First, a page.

Below: The PW team are working on the curved section of the running line behind the Town at present, to create a consistent (and less dramatic) cant in this area. This will address one of the infrastructure items on the list – but it is a long list and there is much to do before we introduce Dunrobin to the scene…
Below: This view illustrates the newly packed section in the foreground, and contrasts it with the section yet to be tackled in the middle distance. Considerably less cant is required for this section than has been applied previously, and evidence of the raising of the low-rail (the inside one if you prefer) can be seen from all of the pockets of ballast where the tamping machines have been forcing ballast beneath the sleepers (sections of rail being jacked upwards to enable this work to take place). Some sleepers are also earmarked for replacement during this phase of work and new ballast is also being introduced to improve the shoulder at the edge of the sleepers.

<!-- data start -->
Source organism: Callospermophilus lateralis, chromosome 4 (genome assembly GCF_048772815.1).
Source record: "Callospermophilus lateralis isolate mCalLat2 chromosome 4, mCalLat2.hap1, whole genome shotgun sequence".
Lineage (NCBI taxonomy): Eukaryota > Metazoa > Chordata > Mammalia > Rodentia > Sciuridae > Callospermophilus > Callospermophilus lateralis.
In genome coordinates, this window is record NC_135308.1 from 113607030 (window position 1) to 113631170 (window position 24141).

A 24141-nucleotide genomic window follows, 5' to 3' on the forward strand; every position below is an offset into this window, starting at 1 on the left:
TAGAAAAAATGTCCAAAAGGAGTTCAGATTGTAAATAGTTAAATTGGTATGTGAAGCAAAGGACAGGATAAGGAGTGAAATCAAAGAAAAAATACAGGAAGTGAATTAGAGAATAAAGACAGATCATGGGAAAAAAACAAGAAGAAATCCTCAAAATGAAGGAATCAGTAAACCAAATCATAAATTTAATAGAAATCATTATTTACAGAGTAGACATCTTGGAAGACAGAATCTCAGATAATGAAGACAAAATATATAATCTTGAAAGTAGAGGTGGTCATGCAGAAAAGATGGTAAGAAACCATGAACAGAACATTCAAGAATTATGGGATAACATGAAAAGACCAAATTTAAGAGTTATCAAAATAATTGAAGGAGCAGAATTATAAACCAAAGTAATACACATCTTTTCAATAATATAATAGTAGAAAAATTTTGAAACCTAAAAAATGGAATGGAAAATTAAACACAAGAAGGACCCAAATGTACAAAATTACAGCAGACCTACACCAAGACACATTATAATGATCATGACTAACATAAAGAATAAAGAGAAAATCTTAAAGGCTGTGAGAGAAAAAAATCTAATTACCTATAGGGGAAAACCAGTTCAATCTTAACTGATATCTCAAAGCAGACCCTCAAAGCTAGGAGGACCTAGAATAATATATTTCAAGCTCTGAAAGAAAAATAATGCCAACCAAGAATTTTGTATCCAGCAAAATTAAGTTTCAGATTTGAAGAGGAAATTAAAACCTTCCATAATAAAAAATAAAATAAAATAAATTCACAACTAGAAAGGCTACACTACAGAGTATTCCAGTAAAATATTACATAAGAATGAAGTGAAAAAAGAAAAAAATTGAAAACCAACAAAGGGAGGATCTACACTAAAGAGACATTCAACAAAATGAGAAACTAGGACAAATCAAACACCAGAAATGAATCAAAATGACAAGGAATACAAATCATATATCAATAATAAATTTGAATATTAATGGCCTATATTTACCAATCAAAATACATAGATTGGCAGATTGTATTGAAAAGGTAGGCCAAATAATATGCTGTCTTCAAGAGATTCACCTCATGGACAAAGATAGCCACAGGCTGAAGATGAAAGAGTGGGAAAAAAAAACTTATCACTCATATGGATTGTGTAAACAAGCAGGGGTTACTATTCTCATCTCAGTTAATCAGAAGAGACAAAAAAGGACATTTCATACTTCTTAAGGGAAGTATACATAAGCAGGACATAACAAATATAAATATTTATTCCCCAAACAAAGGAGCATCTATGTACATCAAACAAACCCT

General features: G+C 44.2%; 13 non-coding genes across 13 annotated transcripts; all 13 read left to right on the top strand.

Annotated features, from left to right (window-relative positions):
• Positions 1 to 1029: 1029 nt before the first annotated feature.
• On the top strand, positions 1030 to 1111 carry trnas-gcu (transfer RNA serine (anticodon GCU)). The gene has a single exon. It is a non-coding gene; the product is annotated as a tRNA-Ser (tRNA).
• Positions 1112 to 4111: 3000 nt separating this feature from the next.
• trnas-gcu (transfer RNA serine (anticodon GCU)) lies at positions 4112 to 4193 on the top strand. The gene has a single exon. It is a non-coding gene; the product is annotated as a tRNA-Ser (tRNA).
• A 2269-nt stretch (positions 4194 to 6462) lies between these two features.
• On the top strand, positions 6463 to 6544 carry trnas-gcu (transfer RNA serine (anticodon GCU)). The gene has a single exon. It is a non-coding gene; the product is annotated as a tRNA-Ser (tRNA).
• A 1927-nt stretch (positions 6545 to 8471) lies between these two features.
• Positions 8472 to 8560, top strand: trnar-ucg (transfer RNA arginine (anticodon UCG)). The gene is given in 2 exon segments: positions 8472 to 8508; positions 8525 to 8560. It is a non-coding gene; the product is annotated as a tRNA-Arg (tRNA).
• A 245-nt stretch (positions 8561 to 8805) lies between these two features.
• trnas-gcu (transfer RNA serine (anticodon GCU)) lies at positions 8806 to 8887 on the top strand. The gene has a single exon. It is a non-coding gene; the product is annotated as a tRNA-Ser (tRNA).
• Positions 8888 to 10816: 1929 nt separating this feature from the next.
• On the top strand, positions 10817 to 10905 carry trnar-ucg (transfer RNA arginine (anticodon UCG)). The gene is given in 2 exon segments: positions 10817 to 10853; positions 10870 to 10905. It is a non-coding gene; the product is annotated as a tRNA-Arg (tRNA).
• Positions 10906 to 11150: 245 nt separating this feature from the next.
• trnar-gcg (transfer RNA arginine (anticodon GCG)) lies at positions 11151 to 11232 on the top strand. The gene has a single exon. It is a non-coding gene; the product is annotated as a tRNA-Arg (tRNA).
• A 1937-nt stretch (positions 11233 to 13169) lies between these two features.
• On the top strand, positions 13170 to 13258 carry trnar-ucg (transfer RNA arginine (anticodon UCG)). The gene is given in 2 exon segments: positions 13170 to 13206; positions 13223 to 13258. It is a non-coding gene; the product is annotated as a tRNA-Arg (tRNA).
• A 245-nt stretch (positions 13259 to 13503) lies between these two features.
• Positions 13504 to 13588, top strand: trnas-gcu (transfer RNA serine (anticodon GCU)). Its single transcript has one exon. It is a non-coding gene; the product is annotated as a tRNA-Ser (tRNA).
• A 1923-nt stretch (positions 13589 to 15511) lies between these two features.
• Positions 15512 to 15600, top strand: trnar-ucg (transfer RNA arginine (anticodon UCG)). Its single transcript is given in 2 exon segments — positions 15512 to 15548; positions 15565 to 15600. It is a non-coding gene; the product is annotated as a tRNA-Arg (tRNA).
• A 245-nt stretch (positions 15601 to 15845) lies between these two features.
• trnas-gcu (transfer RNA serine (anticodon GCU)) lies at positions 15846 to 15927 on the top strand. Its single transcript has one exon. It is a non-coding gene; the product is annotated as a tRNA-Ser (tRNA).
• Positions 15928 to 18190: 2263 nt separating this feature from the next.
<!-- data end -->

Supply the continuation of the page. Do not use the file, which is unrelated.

Below: We’ve had more support from Nexus, with more of their teams spending time at Beamish. Work has included repainting (in bitumen) traction pole bases, and then restoring the cement caps that protect the poles from surface water. They have also assisted with preparing new span wires for installation in a number of locations.
Below: Opposite the railway’s easterly end, the new cinema structure is rapidly taking shape – the outline and position of the entrance and upper circle being very clear while it stands in this skeletal form. Since this photo was taken, the steelwork has been completed and the adjacent parade of shops also erected.
Below: For the interest of those wondering what is going on in the field alongside the Tramway between Pockerley and the Town, work on the water attenuation pond continues, as the hole becomes deeper and wider! The outfall for this pond is now being developed, with a digger mooching around the woods putting this in place. The level of water in the pond will rise and fall as it acts as a regulator for surface water coming from the 1950s urban area. The work itself has become quite a popular spectacle in itself, in particular for younger visitors!